9 February 2011

Subaru Legacy 2009 car review

The new Subaru Legacy due for public launch at the end of August marks the introduction of the fifth generation of the popular All-Wheel-Drive model, which was originally unveiled twenty years ago, in 1989.

Subaru Legacy 2004 01
Subaru Legacy 2.5i Premium 2009
Subaru Legacy 2004 02
Subaru Legacy 2.5i Sport 2009
Subaru Legacy 2009 04
Subaru Legacy 2.5i Sport 2009
Subaru Legacy 2004 03
Subaru Legacy 2.5i Sport Spec. B Wagon 2009
Subaru Outback 2.5i 2009
Subaru Outback 2.5i 2009
Subaru Outback 3.6r Premium 2009
Subaru Outback 3.6R Premium 2009

The new Subaru Legacy due for public launch at the end of August marks the introduction of the fifth generation of the popular All-Wheel-Drive model, which was originally unveiled twenty years ago, in 1989.

Subaru is staggering the launch locally as production becomes available. From August 28th two petrol engines will be on offer, a 2.5 litre four cylinder and a 3.6 six cylinder.

From September and October respectively there will be a 2.0 litre diesel and a Legacy GT, powered by a 2.5 litre turbo petrol engine. All engines will be in Subaru's familiar Boxer configuration.

Of the engines initially available, the 2.5 litre produces 123kW at 5,600rpm with 229Nm of torque available at 4,000 rpm and the 3.6 litre engine produces 191kW at 5,600 rpm and 350Nm of torque at 4,000rpm.

The new 2.5 Legacy offers the choice of either a six speed manual or a new Liniartronic CVT auto with six selectable ratios. This is a world first for a CVT transmission to be mated to an in-line engine. The 3.6R is fitted with a five speed automatic transmission.

It's interesting to note that the CVT auto is more frugal than the manual.

A previous criticism of the Legacy has been its insatiable appetite for guzzling gas but consumption for the new 2.5 litre engine is claimed to be10% better than before, with the CVT auto returning 8.4L/100km and the six speed manual 8.9L/100km. Subaru claims 10.3L/100km for the 6 cylinder 3.6R. Both engines can run on 91 RON fuel.

The diesel version is cleaner than the outgoing model, upping the emission standard from Euro 4 to Euro 5.

The new platform provides benefits in noise level, comfort and space.

Interior dimensions have been stretched in every direction, with increased cabin width, length, headroom and legroom. Cargo carrying capacity is also increased.

Subaru is offering a wide selection of models, with a 2.5i Sport, 2.5i Sports Spec B, 2.5i Premium, 3.6R, 2.0D Euro and the turbocharged 2.5 litre Legacy GT Spec B. Specification levels are impressive across the range.

The entry level 2.5i Sport is fitted with front fog lights, dual zone climate air conditioning, privacy glass in rear side (and tailgate for the wagon), electronic park brake and hill hold, audio and cruise control buttons on the steering wheel, 17 inch alloys and paddle shift for CVT models.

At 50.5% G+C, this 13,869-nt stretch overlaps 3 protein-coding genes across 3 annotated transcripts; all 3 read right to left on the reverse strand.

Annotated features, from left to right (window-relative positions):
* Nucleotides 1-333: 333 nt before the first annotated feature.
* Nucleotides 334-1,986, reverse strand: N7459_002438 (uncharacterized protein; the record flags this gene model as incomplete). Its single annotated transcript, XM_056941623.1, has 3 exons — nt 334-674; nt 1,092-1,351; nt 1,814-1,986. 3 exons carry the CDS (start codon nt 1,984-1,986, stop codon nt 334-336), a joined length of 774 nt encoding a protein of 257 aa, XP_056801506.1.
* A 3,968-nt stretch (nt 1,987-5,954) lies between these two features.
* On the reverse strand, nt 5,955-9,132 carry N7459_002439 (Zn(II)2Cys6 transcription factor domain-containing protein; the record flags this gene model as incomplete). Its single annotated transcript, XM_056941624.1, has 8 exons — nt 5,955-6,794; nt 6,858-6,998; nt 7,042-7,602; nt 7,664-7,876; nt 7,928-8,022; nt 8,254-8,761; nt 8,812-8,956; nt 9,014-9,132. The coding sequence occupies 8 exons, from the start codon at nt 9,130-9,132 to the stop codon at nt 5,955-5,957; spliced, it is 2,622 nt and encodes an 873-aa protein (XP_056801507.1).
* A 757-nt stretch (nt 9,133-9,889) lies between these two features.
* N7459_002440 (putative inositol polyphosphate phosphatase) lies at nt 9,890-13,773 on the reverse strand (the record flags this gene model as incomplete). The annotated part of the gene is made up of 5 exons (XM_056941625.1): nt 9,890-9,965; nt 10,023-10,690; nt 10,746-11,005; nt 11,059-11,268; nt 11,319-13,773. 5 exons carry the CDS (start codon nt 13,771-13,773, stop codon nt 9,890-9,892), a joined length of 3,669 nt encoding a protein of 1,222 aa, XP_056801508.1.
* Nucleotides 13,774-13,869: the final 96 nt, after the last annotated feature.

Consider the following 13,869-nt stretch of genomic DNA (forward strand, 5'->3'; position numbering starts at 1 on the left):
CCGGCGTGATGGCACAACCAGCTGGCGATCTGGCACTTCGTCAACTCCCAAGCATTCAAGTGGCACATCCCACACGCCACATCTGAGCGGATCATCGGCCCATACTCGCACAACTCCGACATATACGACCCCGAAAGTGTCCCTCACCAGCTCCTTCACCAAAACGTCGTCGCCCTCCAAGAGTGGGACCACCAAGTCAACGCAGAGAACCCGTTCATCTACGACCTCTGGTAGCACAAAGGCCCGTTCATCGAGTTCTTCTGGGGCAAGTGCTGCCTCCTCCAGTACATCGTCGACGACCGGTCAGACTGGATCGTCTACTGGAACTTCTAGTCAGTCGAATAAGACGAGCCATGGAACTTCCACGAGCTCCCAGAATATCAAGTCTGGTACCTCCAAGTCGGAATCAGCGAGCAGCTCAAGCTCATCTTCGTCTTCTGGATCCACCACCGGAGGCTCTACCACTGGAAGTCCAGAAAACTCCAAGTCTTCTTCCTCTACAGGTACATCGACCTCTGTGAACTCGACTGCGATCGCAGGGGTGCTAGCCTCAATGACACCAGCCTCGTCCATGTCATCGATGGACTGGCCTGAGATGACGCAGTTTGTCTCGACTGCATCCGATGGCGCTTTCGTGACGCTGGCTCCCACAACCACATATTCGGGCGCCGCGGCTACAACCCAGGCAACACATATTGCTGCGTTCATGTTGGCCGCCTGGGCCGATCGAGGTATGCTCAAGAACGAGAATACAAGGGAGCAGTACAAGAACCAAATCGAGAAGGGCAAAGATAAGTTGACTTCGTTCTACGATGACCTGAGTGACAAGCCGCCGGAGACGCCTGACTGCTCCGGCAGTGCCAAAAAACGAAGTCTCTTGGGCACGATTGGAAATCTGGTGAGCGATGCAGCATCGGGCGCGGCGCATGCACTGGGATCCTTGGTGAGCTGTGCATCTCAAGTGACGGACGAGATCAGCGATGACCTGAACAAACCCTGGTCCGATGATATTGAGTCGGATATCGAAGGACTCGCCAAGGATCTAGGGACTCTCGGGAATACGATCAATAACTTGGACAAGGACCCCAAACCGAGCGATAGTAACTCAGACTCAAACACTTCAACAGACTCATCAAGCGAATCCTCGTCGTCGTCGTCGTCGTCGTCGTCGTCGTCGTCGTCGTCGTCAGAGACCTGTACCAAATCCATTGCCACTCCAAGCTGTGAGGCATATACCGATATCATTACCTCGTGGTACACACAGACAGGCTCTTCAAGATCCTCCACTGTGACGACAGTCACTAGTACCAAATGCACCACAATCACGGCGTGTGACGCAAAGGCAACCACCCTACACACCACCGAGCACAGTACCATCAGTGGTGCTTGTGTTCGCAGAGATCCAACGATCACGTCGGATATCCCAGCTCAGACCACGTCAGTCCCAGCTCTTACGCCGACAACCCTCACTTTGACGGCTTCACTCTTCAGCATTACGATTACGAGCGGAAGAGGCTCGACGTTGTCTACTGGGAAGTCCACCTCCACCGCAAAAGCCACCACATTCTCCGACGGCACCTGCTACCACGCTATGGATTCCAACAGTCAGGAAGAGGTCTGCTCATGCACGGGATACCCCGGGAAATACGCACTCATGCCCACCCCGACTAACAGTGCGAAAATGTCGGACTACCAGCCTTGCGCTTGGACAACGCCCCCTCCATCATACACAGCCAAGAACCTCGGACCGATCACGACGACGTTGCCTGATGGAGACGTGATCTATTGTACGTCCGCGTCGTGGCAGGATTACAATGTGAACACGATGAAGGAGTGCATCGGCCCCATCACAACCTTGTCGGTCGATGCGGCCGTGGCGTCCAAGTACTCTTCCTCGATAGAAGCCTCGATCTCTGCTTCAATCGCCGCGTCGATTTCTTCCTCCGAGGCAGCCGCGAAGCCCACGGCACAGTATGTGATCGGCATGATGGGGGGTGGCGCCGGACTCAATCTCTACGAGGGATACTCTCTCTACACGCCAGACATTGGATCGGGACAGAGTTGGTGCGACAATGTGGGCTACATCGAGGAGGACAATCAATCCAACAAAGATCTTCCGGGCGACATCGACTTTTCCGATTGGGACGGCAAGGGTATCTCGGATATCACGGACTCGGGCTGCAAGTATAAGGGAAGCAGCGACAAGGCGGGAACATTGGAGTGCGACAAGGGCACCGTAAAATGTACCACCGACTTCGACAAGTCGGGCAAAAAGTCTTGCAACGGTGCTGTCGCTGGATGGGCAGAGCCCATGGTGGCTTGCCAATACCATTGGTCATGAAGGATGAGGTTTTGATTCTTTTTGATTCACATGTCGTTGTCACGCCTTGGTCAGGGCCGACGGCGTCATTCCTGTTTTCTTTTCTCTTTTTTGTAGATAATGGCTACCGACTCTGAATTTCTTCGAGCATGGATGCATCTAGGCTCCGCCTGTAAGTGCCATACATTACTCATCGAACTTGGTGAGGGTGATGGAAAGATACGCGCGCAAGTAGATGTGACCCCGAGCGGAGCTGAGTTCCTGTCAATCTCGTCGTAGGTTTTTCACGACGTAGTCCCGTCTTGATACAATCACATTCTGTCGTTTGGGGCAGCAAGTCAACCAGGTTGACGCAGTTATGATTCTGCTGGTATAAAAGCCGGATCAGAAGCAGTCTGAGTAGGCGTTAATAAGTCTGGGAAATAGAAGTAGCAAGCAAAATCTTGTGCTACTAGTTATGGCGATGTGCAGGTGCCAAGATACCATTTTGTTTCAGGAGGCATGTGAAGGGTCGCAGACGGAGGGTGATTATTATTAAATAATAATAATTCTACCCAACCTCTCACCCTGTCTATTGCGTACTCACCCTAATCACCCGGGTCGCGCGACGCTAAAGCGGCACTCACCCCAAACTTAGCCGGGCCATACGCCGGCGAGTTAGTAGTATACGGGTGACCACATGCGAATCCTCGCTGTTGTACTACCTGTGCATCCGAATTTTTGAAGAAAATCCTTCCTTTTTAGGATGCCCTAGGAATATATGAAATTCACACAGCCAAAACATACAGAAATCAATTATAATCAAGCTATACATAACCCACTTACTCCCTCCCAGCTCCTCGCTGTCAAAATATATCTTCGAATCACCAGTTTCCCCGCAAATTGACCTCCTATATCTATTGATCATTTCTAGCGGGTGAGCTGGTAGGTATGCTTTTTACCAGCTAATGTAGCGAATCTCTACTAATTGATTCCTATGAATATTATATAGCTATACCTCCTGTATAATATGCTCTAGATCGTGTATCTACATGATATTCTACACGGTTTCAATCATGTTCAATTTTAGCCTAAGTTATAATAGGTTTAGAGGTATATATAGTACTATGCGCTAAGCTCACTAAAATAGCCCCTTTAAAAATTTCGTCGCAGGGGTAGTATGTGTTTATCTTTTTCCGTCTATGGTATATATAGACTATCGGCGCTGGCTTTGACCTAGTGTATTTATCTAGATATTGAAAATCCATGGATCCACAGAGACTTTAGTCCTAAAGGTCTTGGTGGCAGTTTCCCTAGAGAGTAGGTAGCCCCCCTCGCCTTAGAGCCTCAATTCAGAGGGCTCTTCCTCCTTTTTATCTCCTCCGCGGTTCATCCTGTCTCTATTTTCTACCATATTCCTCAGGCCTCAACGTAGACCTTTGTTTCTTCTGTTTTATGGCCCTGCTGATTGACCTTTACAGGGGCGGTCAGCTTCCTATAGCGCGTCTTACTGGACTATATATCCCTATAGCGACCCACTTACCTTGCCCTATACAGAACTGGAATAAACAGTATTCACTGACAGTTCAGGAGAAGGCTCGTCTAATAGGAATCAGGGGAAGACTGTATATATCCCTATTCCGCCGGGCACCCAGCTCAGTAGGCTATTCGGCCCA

The Sports Spec B is loaded with sporty gear, including body kit, Bilstein suspension, 18 inch alloys with 225/45/R18 tyres, alloy pedals, self-levelling Xenon headlights with washers and a unique sports interior trim.

The 2.5i Premium adds leather trim, a 10 way power driver's seat, electric sunroof and rear seat air vents, while the 3.6R gets keyless entry and start, dusk-sensing headlights, rain sensing wipers, 8-way power adjustable passenger's seat and SI-Drive (Subaru Intelligent Drive).

SI-Drive allows the driver to select the desired driving style with three settings, ranging from smooth, gentle power delivery through to a sharp, sporty driving characteristic.

The usual array of safety features includes seven airbags including a driver's knee airbag, with active safety features such as VDC (Vehicle Dynamics Control), EBD (Electronic Brakeforce Distribution) and BA (Brake Assist).

Handling and performance is sharp and in keeping with everything we've come to expect from Subaru.

The chassis is stiffer than before and grip is impressive. The All-Wheel-Drive setup makes for sure-footed behaviour over any surface, but the Legacy really comes into its own when pushed hard on twisty, slippery surfaces.

Our launch drive over some central North Island gravel roads showcased the chassis dynamics, and we're sure the Legacy would be equally at home in the snow or over muddy terrain.

If we're being picky, styling isn't the most exciting we've ever seen from Subaru but pricing is not unreasonable for a car of this size, quality, comfort and spec level.

Given that Subaru pitch their advertising at the outdoor, adventure lifestyle oriented buyer, we're sure those with a penchant for winter snow sports, mountain biking or negotiating hidden backwaters will be impressed.

And the average Mum and Dad wanting a spacious family sedan or wagon for running the kids around won't be disappointed either.

The 3.6R has a braked towing weight of 1,800kg while the rest of the range is rated at 1,500kg.

Pricing starts at $41,490 for the 2.5i Sport through to $54,990 for the 3.6R. Wagons add a $1,500 premium to the price tag.

The SUV/Crossover Outback will be launched along with the Legacy range.

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